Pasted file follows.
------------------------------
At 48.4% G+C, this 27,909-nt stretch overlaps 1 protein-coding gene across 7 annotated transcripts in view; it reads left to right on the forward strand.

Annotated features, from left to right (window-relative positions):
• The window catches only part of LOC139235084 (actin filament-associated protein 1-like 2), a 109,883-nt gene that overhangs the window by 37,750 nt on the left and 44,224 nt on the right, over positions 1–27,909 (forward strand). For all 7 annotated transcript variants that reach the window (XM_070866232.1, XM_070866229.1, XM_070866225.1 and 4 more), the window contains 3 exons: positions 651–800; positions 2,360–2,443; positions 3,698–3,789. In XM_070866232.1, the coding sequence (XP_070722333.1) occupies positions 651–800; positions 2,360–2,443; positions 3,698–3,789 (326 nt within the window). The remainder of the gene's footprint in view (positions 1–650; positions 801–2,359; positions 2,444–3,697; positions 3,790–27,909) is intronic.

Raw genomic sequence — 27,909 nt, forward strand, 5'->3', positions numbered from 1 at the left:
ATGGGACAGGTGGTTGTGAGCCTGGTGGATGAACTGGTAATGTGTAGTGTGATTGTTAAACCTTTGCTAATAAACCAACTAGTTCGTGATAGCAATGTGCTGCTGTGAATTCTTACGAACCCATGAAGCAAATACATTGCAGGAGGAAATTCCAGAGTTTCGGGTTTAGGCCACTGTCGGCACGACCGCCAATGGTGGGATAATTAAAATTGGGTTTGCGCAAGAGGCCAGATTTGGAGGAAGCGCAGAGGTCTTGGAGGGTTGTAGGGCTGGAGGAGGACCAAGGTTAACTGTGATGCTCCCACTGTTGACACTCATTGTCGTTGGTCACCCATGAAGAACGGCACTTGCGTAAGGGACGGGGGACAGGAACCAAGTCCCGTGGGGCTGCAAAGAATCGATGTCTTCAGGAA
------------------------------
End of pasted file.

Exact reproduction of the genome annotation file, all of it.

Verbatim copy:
At 48.4% G+C, this 27,909-nt stretch overlaps 1 protein-coding gene across 7 annotated transcripts in view; it reads left to right on the forward strand.

Annotated features, from left to right (window-relative positions):
• The window catches only part of LOC139235084 (actin filament-associated protein 1-like 2), a 109,883-nt gene that overhangs the window by 37,750 nt on the left and 44,224 nt on the right, over positions 1–27,909 (forward strand). For all 7 annotated transcript variants that reach the window (XM_070866232.1, XM_070866229.1, XM_070866225.1 and 4 more), the window contains 3 exons: positions 651–800; positions 2,360–2,443; positions 3,698–3,789. In XM_070866232.1, the coding sequence (XP_070722333.1) occupies positions 651–800; positions 2,360–2,443; positions 3,698–3,789 (326 nt within the window). The remainder of the gene's footprint in view (positions 1–650; positions 801–2,359; positions 2,444–3,697; positions 3,790–27,909) is intronic.

Raw genomic sequence — 27,909 nt, forward strand, 5'->3', positions numbered from 1 at the left:
ATGGGACAGGTGGTTGTGAGCCTGGTGGATGAACTGGTAATGTGTAGTGTGATTGTTAAACCTTTGCTAATAAACCAACTAGTTCGTGATAGCAATGTGCTGCTGTGAATTCTTACGAACCCATGAAGCAAATACATTGCAGGAGGAAATTCCAGAGTTTCGGGTTTAGGCCACTGTCGGCACGACCGCCAATGGTGGGATAATTAAAATTGGGTTTGCGCAAGAGGCCAGATTTGGAGGAAGCGCAGAGGTCTTGGAGGGTTGTAGGGCTGGAGGAGGACCAAGGTTAACTGTGATGCTCCCACTGTTGACACTCATTGTCGTTGGTCACCCATGAAGAACGGCACTTGCGTAAGGGACGGGGGACAGGAACCAAGTCCCGTGGGGCTGCAAAGAATCGATGTCTTCAGGAA